Featured Links


Plan Your Visit
E-newsletter Sign-up
Explore Museum Exhibits
Browse Photos
Visit Press Room
Become a Volunteer
Air Force Museum Foundation

General Atomics Aeronautical Systems RQ-1 Predator


Technically, the RQ-1 Predator is not just an aircraft but an entire system. Developed as an Advanced Concept Technology Demonstration (ACTD), this system consisted of four unmanned aerial vehicles (UAVs), a ground control station, a satellite communications terminal and 55 personnel. The Predator UAV in the museum -- the most recognizable part of the system -- provided military commanders with an Intelligence, Surveillance and Reconnaissance (ISR) platform capable of flying over dangerous areas for extended periods without risk to a human pilot.

In January 1994 the Department of Defense awarded a contract for ten Predator aircraft to General Atomics Aeronautical Systems of San Diego, Calif., and the first Predator flew just six months later in July 1994. Within a year, Predators deployed to Europe, where they proved their value in operations over Bosnia from July 1995 to March 1996. In April 1996, the Secretary of Defense selected the U.S. Air Force as the operating service for the RQ-1 Predator system, and the system entered production in August 1997. In subsequent deployments, the Predator continued to demonstrate its value to military leaders.

The pre-production version Predator aircraft was designated RQ-1K, but the entire system with all the components was designated the RQ-1A. Powered by a four-cylinder, 81-hp Rotax 912 engine, the RQ-1K aircraft could cruise at 87 miles per hour for 16 hours. The production version Predator aircraft was designated the RQ 1L, and it was equipped with a turbo-charged Rotax 914 engine producing 105 horsepower. The UAV on display is an RQ-1K.

In flight, the UAV and its on-board sensors are controlled by the ground crew with a direct data link. However, when the aircraft is flown beyond the range of a direct link, the ground crew maintains control though a satellite data link. The equipment carried in the bottom turret can provide live video, still photographs, or radar imagery in all weather conditions, day or night. Using satellite data links, the information gathered by a Predator can be shared instantaneously with commanders around the world.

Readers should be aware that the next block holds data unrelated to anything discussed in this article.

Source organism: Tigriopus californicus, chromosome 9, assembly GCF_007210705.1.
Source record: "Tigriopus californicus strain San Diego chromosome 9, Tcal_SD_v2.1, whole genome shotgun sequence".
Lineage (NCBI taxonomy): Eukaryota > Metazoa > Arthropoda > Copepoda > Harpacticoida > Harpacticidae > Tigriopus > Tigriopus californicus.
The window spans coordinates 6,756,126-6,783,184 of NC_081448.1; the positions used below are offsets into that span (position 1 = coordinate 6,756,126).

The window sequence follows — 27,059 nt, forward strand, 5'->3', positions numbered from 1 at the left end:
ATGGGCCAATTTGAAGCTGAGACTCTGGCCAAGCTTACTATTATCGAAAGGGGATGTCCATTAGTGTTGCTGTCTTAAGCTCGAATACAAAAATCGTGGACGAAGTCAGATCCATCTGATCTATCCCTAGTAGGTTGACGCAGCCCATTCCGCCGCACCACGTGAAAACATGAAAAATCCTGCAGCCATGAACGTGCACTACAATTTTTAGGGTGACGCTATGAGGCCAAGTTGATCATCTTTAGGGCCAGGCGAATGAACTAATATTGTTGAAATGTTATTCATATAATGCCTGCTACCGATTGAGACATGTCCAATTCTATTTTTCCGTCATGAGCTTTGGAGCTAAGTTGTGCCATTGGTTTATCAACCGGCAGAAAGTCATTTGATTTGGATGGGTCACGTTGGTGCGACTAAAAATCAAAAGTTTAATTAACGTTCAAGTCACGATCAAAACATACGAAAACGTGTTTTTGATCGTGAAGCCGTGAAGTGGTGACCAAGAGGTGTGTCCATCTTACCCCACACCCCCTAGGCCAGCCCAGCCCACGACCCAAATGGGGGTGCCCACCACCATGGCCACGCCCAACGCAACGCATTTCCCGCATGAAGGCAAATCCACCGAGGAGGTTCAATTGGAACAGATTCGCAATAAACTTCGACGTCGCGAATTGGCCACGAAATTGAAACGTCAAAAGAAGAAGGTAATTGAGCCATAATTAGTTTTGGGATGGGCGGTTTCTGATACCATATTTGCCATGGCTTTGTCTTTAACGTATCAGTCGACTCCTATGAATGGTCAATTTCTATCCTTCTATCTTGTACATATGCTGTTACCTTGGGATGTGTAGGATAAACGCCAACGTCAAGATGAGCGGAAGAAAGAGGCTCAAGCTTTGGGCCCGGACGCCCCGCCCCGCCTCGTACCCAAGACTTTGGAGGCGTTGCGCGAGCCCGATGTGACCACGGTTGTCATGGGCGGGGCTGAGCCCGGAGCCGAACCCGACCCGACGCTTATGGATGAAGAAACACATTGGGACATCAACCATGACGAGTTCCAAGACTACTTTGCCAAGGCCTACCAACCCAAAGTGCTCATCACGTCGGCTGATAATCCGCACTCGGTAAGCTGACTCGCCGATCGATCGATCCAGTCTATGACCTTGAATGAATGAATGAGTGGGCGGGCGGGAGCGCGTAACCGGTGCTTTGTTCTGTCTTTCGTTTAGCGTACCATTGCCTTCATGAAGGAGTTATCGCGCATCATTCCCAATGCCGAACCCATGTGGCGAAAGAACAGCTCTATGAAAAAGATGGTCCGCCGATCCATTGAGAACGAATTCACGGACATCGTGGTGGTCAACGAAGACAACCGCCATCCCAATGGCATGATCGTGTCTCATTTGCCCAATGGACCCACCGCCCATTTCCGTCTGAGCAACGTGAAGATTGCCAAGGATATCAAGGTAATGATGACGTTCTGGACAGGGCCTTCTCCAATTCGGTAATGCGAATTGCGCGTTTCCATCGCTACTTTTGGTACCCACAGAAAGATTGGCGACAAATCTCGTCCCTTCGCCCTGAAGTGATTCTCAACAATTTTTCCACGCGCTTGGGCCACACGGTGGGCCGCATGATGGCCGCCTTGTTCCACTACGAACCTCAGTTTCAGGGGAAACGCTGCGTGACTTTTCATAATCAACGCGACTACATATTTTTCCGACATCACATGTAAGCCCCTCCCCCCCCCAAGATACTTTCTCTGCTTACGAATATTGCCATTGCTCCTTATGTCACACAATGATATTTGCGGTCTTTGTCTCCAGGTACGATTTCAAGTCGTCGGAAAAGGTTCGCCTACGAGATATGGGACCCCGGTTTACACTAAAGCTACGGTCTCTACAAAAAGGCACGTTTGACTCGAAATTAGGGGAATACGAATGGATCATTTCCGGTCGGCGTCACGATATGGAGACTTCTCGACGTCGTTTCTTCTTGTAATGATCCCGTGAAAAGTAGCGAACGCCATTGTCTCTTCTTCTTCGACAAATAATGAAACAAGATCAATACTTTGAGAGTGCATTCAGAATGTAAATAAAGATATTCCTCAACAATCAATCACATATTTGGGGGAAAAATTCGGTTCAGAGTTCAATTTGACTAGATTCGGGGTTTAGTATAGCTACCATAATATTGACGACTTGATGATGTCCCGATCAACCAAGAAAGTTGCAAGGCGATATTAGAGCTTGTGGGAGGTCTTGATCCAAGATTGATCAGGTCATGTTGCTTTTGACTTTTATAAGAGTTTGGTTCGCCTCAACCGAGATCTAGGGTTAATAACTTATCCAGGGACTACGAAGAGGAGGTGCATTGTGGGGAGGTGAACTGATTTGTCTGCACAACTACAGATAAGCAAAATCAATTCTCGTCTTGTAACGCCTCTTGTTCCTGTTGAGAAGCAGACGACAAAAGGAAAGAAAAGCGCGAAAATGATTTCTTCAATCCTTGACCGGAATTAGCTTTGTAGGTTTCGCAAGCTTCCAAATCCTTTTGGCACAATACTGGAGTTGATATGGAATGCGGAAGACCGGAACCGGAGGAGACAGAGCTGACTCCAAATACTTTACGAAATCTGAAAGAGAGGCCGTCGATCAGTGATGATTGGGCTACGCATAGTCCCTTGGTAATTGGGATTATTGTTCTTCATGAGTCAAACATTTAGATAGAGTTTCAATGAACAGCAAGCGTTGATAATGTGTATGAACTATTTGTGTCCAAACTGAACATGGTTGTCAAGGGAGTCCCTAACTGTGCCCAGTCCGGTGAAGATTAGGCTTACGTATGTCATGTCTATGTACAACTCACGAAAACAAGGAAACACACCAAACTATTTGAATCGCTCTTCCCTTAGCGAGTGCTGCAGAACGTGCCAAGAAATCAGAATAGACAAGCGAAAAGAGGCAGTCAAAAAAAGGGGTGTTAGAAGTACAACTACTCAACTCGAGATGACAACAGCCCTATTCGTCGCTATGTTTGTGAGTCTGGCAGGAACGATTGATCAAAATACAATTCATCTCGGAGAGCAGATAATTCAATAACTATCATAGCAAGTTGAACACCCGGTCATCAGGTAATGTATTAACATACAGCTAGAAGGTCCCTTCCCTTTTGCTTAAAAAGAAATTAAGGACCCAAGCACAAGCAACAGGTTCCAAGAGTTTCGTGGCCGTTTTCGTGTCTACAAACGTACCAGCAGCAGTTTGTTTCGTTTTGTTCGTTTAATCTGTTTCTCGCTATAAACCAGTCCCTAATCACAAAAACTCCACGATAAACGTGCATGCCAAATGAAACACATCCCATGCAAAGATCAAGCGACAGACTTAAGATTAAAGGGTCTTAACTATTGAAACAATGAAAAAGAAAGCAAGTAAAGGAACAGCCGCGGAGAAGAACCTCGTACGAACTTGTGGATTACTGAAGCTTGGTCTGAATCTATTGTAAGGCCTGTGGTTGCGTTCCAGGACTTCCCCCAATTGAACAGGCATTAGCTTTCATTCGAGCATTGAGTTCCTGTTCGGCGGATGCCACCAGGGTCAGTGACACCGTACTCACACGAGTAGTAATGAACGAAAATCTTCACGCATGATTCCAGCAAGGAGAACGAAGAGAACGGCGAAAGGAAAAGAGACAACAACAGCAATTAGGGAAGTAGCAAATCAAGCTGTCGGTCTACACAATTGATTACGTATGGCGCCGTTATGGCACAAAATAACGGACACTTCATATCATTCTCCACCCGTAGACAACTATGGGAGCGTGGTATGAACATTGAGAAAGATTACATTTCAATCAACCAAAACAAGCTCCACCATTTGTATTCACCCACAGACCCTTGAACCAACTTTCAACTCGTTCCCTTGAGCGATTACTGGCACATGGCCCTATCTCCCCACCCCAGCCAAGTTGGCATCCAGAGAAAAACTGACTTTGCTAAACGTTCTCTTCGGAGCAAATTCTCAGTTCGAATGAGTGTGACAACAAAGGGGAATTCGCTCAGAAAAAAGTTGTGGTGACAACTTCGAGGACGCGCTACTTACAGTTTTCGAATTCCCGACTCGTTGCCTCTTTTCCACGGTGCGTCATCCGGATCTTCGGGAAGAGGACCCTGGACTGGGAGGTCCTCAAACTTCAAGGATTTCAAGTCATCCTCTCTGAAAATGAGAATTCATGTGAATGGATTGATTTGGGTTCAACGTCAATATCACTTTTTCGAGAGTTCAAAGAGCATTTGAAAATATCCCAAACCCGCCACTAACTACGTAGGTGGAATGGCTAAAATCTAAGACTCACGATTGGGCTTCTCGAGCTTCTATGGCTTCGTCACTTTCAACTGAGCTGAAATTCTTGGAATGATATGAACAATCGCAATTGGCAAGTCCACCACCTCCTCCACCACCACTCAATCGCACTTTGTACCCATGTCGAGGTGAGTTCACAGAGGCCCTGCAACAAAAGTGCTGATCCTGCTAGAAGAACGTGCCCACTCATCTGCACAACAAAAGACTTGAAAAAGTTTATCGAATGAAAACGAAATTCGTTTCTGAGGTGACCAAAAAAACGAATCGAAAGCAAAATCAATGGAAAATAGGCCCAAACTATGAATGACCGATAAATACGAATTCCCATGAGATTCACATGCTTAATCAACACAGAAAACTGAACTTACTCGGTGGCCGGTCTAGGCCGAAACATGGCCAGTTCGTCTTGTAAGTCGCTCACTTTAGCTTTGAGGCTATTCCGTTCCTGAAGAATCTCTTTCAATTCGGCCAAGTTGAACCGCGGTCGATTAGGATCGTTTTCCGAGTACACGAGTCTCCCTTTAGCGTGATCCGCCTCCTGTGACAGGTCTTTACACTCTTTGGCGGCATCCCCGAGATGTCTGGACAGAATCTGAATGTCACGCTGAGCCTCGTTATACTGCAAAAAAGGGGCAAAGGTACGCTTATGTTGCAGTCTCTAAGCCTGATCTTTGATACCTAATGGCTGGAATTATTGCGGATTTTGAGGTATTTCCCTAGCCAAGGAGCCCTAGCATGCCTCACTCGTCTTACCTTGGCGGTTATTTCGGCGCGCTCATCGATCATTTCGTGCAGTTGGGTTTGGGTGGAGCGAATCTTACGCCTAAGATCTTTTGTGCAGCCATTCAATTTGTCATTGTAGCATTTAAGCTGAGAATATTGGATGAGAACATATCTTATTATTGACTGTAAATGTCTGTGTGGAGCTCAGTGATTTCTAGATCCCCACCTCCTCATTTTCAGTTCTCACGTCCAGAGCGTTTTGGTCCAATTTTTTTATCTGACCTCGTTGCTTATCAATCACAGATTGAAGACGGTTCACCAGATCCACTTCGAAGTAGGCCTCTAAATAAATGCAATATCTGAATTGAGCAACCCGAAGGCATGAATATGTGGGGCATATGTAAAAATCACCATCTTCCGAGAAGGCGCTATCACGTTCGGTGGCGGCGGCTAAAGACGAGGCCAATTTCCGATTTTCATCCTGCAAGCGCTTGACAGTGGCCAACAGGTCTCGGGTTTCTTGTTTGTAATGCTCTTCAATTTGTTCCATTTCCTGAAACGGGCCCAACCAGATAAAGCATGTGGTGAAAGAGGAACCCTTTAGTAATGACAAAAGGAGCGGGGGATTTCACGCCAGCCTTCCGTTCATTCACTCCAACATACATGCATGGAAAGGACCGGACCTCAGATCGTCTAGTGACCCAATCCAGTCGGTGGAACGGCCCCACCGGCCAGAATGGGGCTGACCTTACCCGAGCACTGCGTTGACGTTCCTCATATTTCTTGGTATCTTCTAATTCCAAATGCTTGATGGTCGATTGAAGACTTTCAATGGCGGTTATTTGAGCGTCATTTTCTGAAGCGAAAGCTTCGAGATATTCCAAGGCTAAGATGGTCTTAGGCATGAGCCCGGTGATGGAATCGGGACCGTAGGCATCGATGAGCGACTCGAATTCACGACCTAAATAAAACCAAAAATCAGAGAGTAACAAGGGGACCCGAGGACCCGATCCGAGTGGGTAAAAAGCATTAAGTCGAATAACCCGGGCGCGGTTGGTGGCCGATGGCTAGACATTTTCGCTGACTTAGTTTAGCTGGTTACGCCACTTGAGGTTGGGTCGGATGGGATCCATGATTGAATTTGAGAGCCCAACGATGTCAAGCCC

Designed and built to be easily deployed worldwide, the Predator systems operated from Creech Air Force Base, Nev. In February 2001 the Predator demonstrated a new potential. In a test program, it successfully fired a laser-guided Lockheed Martin AGM-114 Hellfire anti-tank missile at a stationary target.

In May 2001 General Atomics Aeronautical Systems, Inc., presented the RQ-1K Predator (S/N 94-3009) on display to the museum. It is painted to represent a Predator used in the early part of OPERATION ENDURING FREEDOM in Afghanistan.

TECHNICAL NOTES:
Length:
27 ft.
Height: 6.9 ft.
Wingspan: 48.7 ft.
Weight: 950 lbs. empty

Click here to return to the Cold War Gallery.

 

Find Out More
Line
360-degree Virtual Tour
View the Predator on Display
Line
Lectures
Col. Christopher Coombs: "Unmanned Aircraft Systems" (00:49:04)
Sean Moulton: "Challenges of the Next Generation UAS" (00:40:12)
Line
Air Force Museum Foundation
See the Predator in Fighter Pilot: Operation Red Flag at the Air Force Museum Theatre
Line
Note: The appearance of hyperlinks does not constitute endorsement by the National Museum of the USAF, the U.S. Air Force, or the Department of Defense, of the external website, or the information, products or services contained therein.
TagUAV